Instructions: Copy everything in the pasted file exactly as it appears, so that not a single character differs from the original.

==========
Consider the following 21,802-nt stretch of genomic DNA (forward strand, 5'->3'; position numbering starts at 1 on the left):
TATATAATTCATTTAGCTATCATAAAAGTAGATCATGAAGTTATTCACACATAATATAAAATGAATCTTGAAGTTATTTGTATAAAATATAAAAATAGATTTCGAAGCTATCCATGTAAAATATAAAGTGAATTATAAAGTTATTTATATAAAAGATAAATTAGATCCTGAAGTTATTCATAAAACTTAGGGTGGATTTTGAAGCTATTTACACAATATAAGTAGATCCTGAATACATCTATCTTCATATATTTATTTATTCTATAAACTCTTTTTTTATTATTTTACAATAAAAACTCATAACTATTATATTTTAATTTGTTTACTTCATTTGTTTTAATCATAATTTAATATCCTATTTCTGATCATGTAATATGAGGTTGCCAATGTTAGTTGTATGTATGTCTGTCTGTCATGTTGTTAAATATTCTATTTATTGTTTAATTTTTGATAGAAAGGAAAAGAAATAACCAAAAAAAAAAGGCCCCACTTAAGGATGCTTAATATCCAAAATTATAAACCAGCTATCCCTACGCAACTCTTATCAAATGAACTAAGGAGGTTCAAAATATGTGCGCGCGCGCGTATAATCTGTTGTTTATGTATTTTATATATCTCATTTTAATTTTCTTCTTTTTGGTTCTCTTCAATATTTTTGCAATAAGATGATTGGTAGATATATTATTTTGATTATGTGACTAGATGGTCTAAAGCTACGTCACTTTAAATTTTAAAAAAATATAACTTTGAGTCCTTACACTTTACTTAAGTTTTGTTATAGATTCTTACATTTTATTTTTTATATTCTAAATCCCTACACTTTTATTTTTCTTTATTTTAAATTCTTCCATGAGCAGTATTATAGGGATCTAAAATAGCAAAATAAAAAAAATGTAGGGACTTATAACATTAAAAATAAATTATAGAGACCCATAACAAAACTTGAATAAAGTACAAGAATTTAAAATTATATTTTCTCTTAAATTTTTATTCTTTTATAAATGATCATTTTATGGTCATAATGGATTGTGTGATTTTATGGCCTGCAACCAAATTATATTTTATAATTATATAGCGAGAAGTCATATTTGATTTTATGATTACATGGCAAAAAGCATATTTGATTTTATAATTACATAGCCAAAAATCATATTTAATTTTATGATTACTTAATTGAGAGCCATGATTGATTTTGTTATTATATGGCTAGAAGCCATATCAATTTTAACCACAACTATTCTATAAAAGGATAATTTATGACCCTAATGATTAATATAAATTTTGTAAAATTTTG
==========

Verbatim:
Consider the following 21,802-nt stretch of genomic DNA (forward strand, 5'->3'; position numbering starts at 1 on the left):
TATATAATTCATTTAGCTATCATAAAAGTAGATCATGAAGTTATTCACACATAATATAAAATGAATCTTGAAGTTATTTGTATAAAATATAAAAATAGATTTCGAAGCTATCCATGTAAAATATAAAGTGAATTATAAAGTTATTTATATAAAAGATAAATTAGATCCTGAAGTTATTCATAAAACTTAGGGTGGATTTTGAAGCTATTTACACAATATAAGTAGATCCTGAATACATCTATCTTCATATATTTATTTATTCTATAAACTCTTTTTTTATTATTTTACAATAAAAACTCATAACTATTATATTTTAATTTGTTTACTTCATTTGTTTTAATCATAATTTAATATCCTATTTCTGATCATGTAATATGAGGTTGCCAATGTTAGTTGTATGTATGTCTGTCTGTCATGTTGTTAAATATTCTATTTATTGTTTAATTTTTGATAGAAAGGAAAAGAAATAACCAAAAAAAAAAGGCCCCACTTAAGGATGCTTAATATCCAAAATTATAAACCAGCTATCCCTACGCAACTCTTATCAAATGAACTAAGGAGGTTCAAAATATGTGCGCGCGCGCGTATAATCTGTTGTTTATGTATTTTATATATCTCATTTTAATTTTCTTCTTTTTGGTTCTCTTCAATATTTTTGCAATAAGATGATTGGTAGATATATTATTTTGATTATGTGACTAGATGGTCTAAAGCTACGTCACTTTAAATTTTAAAAAAATATAACTTTGAGTCCTTACACTTTACTTAAGTTTTGTTATAGATTCTTACATTTTATTTTTTATATTCTAAATCCCTACACTTTTATTTTTCTTTATTTTAAATTCTTCCATGAGCAGTATTATAGGGATCTAAAATAGCAAAATAAAAAAAATGTAGGGACTTATAACATTAAAAATAAATTATAGAGACCCATAACAAAACTTGAATAAAGTACAAGAATTTAAAATTATATTTTCTCTTAAATTTTTATTCTTTTATAAATGATCATTTTATGGTCATAATGGATTGTGTGATTTTATGGCCTGCAACCAAATTATATTTTATAATTATATAGCGAGAAGTCATATTTGATTTTATGATTACATGGCAAAAAGCATATTTGATTTTATAATTACATAGCCAAAAATCATATTTAATTTTATGATTACTTAATTGAGAGCCATGATTGATTTTGTTATTATATGGCTAGAAGCCATATCAATTTTAACCACAACTATTCTATAAAAGGATAATTTATGACCCTAATGATTAATATAAATTTTGTAAAATTTTG